I’m not saying that this country absolutely can’t withstand another crisis of leadership, it has survived a lot worse. However, you don’t know which crisis will finally be the proverbial straw that breaks the camel’s back. I think there is a real problem when the powerful start to think of ordinary people as nothing more than pawns to be used in their power struggles, especially when what they are supposed to be doing is working for the benefit of all those people, not just the ones that it is advantageous to work for today. This fight against legitimacy needs to end now, and the political class in this country needs to remember what their job is and who they work for. If they refuse, and are determined to deny ordinary people the ordinary means of making themselves heard, then maybe it is time for the ordinary people to seek a different leadership that has different priorities, by whatever means necessary.

21 thoughts on “Lessons In Legitimacy From The War Of The Roses

  1. Great piece Steve. Thank you.

    I’d analogize Trump’s being elected in 2016 to a Viking, or worse, a Frenchman, being installed as King of England 600 years ago. His voters wanted fresh blood. Unfortunately, all the hangers on and courtiers of current U.S. politics, media and the elites weren’t buying it. To the Tower? Off with his head! Put his head on a pike!

    Wouldn’t Nancy Pelosi look good in one of those Elizabethan collars that look like Hunter Douglas accordion shade material?

    • More likely Nancy would meet the fate of mary, queen of Scots, who was beheaded under Queen Elizabeth I, while wearing a wig that made her look younger. However, the headsman did not know that, and when he picked up her head to show it to the cheering crowd, it fell from the wig revealing a head of ugly gray hair and suddenly aging her appearance to hag level in a second.

      • Maybe the Dems will so promptly cripple the economy with new regulations she’ll run out of hair dye and Botox during the current congress.

  2. My take on this essay as far as politics in the United States goes is, a new precedence was set by the political left in the last four years and to expect things to return to pre Trump politics is not logical.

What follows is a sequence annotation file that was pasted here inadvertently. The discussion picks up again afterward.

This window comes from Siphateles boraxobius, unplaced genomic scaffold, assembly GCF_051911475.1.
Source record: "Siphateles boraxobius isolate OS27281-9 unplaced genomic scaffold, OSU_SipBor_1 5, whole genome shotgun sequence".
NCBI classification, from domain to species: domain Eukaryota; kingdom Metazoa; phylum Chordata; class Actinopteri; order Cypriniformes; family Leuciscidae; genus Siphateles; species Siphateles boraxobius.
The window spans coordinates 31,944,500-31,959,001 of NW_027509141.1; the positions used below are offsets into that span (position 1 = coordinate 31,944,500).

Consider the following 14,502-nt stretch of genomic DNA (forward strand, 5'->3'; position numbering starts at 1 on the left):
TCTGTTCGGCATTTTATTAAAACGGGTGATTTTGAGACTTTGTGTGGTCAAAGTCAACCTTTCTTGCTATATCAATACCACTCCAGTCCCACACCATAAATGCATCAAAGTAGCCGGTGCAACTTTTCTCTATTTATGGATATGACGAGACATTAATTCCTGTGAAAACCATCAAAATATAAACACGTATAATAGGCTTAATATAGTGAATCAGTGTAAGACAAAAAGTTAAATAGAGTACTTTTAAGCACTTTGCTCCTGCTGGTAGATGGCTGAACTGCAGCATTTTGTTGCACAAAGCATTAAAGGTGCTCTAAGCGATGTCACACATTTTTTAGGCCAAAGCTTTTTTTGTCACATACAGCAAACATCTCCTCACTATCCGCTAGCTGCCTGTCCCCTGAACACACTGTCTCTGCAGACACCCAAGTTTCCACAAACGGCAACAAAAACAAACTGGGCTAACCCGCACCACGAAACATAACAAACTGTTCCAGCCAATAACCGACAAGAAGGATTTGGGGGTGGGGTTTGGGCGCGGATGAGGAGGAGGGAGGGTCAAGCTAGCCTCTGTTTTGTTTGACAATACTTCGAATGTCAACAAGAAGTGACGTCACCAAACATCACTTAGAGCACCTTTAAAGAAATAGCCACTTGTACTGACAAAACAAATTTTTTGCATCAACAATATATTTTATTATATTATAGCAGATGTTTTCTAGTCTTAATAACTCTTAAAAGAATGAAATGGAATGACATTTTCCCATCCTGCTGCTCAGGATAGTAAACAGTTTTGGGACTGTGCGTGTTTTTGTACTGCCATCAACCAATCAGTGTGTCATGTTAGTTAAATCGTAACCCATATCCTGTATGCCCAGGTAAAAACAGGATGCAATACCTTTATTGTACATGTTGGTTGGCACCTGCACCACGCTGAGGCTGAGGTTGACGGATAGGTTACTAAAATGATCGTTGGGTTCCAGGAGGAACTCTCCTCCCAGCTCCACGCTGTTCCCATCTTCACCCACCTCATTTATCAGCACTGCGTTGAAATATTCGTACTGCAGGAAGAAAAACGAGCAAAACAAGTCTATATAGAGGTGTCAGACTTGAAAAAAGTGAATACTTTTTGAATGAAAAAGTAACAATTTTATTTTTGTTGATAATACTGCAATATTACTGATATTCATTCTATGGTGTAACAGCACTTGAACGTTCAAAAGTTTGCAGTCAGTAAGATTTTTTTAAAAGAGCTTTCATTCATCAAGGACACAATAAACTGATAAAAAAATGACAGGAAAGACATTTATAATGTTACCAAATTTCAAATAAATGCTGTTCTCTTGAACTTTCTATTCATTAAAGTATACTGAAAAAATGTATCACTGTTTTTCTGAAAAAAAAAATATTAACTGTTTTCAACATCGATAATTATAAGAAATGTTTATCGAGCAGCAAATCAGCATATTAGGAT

If the political left had simply been the adult in the room after a month or so of political hissy fits then politics in the USA would not be where we are today in spite of the unethical loose cannon mouthed President Trump, but that’s not what happened. President Trump didn’t create the political divide the political left did. President Trump did exacerbate the divide with his complete refusal to kowtow to the outright abuse of power tactics from the DC Democrats and the continuous blatant propaganda war launched against him personally by the Democrats and their lapdog Pravda styled media. The political left has been in a scorched earth war campaign with President Trump, Republicans and Conservatives in general since Donald Trump was nominated as the Presidential candidate.

    Coming soon to a theater near you will be the new political battle cry of the political right…

    “Cry ‘Havoc!’, and let slip the dogs of war.”

    I don’t want to see a war in the USA but I honestly don’t see anyone that’s going to effectively be able to unite the extremes and stop the momentum of the train. It’s sad.

    • Call me an optimist, but I think things will work out without any civil war. But I also thought in late 2016 the Dems would settle down about two months into Trump’s administration. Boy, was I wrong about that!

    • “The political left has been in a scorched earth war campaign with President Trump, Republicans and Conservatives in general since Donald Trump was nominated as the Presidential candidate.”

      And let’s not forget that the very same political left was cheering the loudest for Donald J. Trump to win the G.O.P. nomination, and the media just couldn’t seem to bring themselves to point the camera at anyone else throughout the primaries.

      Then once he was a lock to win it, he suddenly became the devil incarnate.

      –Dwayne

      P.S. And let’s also not forget that, prior to running for President, “Reality TV Star” Donald Trump was a New York Democrat.

    • “Trump didn’t create the political divide the political left did.”

      True, not Trump, but not the political left by my calculus. The day of President Obama’s inauguration (I think it was that day), McConnell sat with incoming VP Biden in the Capitol cafeteria (or somewhere) and told him not to expect to get anything accomplished because the Republicans were going to block anything that the new administration would try to do. And they (the Republicans) did. That’s pretty definitively divisive.

      • 1. Didn’t happen. This has been debunked many times. It’s a classic Democrat big lie, and people still repeat it.
        2. What McConnell says to Biden is heresay (this is taking the made-up story as true), and what any one person says in private can’t divide anything. McConnell also didn’t have the power to block anything: Democrats had both Houses in 2009.